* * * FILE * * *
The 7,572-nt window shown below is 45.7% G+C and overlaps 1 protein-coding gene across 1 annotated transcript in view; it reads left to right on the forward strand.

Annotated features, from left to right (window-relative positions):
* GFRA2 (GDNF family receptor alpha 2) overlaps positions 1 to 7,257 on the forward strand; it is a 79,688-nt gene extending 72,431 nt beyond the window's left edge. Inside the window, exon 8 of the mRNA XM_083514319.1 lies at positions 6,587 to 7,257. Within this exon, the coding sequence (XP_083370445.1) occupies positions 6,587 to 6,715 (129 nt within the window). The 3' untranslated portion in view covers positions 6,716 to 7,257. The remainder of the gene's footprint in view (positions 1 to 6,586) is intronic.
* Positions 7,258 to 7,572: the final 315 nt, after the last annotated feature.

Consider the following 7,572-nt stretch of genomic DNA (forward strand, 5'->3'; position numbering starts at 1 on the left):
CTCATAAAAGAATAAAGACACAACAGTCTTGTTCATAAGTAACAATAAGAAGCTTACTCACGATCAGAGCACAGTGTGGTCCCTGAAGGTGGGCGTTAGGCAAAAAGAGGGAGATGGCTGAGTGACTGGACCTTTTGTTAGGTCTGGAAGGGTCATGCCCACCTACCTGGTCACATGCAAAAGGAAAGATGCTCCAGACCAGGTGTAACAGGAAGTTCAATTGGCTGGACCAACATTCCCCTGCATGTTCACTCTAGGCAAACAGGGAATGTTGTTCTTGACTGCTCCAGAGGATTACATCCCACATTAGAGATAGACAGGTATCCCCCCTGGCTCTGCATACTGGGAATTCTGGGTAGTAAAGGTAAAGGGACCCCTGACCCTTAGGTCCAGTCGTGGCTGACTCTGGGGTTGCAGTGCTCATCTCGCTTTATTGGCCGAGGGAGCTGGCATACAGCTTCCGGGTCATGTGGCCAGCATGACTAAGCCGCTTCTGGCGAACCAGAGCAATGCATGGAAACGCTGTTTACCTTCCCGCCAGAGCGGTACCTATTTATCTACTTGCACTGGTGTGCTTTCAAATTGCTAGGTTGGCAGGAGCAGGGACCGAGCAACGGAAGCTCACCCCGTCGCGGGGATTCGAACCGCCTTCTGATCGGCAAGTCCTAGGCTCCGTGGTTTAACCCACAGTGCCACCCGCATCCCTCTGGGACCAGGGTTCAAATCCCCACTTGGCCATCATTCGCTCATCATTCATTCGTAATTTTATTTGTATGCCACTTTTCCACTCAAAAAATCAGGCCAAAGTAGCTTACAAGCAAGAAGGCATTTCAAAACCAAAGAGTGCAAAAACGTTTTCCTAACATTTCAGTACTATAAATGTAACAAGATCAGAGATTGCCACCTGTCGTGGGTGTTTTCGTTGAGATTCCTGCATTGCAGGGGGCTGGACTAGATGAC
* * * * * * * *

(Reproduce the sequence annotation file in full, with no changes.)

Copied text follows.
The 7,572-nt window shown below is 45.7% G+C and overlaps 1 protein-coding gene across 1 annotated transcript in view; it reads left to right on the forward strand.

Annotated features, from left to right (window-relative positions):
* GFRA2 (GDNF family receptor alpha 2) overlaps positions 1 to 7,257 on the forward strand; it is a 79,688-nt gene extending 72,431 nt beyond the window's left edge. Inside the window, exon 8 of the mRNA XM_083514319.1 lies at positions 6,587 to 7,257. Within this exon, the coding sequence (XP_083370445.1) occupies positions 6,587 to 6,715 (129 nt within the window). The 3' untranslated portion in view covers positions 6,716 to 7,257. The remainder of the gene's footprint in view (positions 1 to 6,586) is intronic.
* Positions 7,258 to 7,572: the final 315 nt, after the last annotated feature.

Consider the following 7,572-nt stretch of genomic DNA (forward strand, 5'->3'; position numbering starts at 1 on the left):
CTCATAAAAGAATAAAGACACAACAGTCTTGTTCATAAGTAACAATAAGAAGCTTACTCACGATCAGAGCACAGTGTGGTCCCTGAAGGTGGGCGTTAGGCAAAAAGAGGGAGATGGCTGAGTGACTGGACCTTTTGTTAGGTCTGGAAGGGTCATGCCCACCTACCTGGTCACATGCAAAAGGAAAGATGCTCCAGACCAGGTGTAACAGGAAGTTCAATTGGCTGGACCAACATTCCCCTGCATGTTCACTCTAGGCAAACAGGGAATGTTGTTCTTGACTGCTCCAGAGGATTACATCCCACATTAGAGATAGACAGGTATCCCCCCTGGCTCTGCATACTGGGAATTCTGGGTAGTAAAGGTAAAGGGACCCCTGACCCTTAGGTCCAGTCGTGGCTGACTCTGGGGTTGCAGTGCTCATCTCGCTTTATTGGCCGAGGGAGCTGGCATACAGCTTCCGGGTCATGTGGCCAGCATGACTAAGCCGCTTCTGGCGAACCAGAGCAATGCATGGAAACGCTGTTTACCTTCCCGCCAGAGCGGTACCTATTTATCTACTTGCACTGGTGTGCTTTCAAATTGCTAGGTTGGCAGGAGCAGGGACCGAGCAACGGAAGCTCACCCCGTCGCGGGGATTCGAACCGCCTTCTGATCGGCAAGTCCTAGGCTCCGTGGTTTAACCCACAGTGCCACCCGCATCCCTCTGGGACCAGGGTTCAAATCCCCACTTGGCCATCATTCGCTCATCATTCATTCGTAATTTTATTTGTATGCCACTTTTCCACTCAAAAAATCAGGCCAAAGTAGCTTACAAGCAAGAAGGCATTTCAAAACCAAAGAGTGCAAAAACGTTTTCCTAACATTTCAGTACTATAAATGTAACAAGATCAGAGATTGCCACCTGTCGTGGGTGTTTTCGTTGAGATTCCTGCATTGCAGGGGGCTGGACTAGATGAC